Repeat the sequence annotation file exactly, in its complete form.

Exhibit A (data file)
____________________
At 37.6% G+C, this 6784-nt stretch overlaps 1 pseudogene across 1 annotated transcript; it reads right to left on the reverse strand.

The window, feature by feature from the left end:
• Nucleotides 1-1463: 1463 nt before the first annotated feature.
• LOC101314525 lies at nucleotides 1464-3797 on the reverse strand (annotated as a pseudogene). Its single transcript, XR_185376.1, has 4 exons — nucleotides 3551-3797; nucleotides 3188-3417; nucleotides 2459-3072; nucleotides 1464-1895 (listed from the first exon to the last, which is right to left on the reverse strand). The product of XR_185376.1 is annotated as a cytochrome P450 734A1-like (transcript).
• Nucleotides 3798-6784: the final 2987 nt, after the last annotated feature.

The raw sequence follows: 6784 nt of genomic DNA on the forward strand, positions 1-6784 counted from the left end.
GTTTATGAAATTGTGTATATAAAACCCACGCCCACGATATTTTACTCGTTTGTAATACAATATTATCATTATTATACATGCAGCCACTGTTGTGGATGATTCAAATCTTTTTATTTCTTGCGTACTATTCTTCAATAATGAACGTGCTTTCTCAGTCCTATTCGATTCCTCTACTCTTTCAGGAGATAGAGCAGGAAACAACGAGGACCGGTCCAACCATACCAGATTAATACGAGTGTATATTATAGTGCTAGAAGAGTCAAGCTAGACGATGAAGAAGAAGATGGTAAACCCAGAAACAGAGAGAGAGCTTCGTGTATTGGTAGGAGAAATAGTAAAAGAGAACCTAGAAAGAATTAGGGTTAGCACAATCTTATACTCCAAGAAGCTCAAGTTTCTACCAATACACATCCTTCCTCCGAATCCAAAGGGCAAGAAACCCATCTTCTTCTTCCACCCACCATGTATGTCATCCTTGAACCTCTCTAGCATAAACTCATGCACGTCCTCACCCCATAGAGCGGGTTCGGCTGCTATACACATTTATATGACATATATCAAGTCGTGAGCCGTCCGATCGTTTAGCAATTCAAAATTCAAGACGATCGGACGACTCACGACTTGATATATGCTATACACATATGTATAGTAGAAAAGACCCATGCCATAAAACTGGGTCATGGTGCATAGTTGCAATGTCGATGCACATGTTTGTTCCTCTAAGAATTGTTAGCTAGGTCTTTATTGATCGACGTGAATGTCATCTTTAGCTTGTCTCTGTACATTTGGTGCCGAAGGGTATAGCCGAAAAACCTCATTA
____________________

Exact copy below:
At 37.6% G+C, this 6784-nt stretch overlaps 1 pseudogene across 1 annotated transcript; it reads right to left on the reverse strand.

The window, feature by feature from the left end:
• Nucleotides 1-1463: 1463 nt before the first annotated feature.
• LOC101314525 lies at nucleotides 1464-3797 on the reverse strand (annotated as a pseudogene). Its single transcript, XR_185376.1, has 4 exons — nucleotides 3551-3797; nucleotides 3188-3417; nucleotides 2459-3072; nucleotides 1464-1895 (listed from the first exon to the last, which is right to left on the reverse strand). The product of XR_185376.1 is annotated as a cytochrome P450 734A1-like (transcript).
• Nucleotides 3798-6784: the final 2987 nt, after the last annotated feature.

The raw sequence follows: 6784 nt of genomic DNA on the forward strand, positions 1-6784 counted from the left end.
GTTTATGAAATTGTGTATATAAAACCCACGCCCACGATATTTTACTCGTTTGTAATACAATATTATCATTATTATACATGCAGCCACTGTTGTGGATGATTCAAATCTTTTTATTTCTTGCGTACTATTCTTCAATAATGAACGTGCTTTCTCAGTCCTATTCGATTCCTCTACTCTTTCAGGAGATAGAGCAGGAAACAACGAGGACCGGTCCAACCATACCAGATTAATACGAGTGTATATTATAGTGCTAGAAGAGTCAAGCTAGACGATGAAGAAGAAGATGGTAAACCCAGAAACAGAGAGAGAGCTTCGTGTATTGGTAGGAGAAATAGTAAAAGAGAACCTAGAAAGAATTAGGGTTAGCACAATCTTATACTCCAAGAAGCTCAAGTTTCTACCAATACACATCCTTCCTCCGAATCCAAAGGGCAAGAAACCCATCTTCTTCTTCCACCCACCATGTATGTCATCCTTGAACCTCTCTAGCATAAACTCATGCACGTCCTCACCCCATAGAGCGGGTTCGGCTGCTATACACATTTATATGACATATATCAAGTCGTGAGCCGTCCGATCGTTTAGCAATTCAAAATTCAAGACGATCGGACGACTCACGACTTGATATATGCTATACACATATGTATAGTAGAAAAGACCCATGCCATAAAACTGGGTCATGGTGCATAGTTGCAATGTCGATGCACATGTTTGTTCCTCTAAGAATTGTTAGCTAGGTCTTTATTGATCGACGTGAATGTCATCTTTAGCTTGTCTCTGTACATTTGGTGCCGAAGGGTATAGCCGAAAAACCTCATTA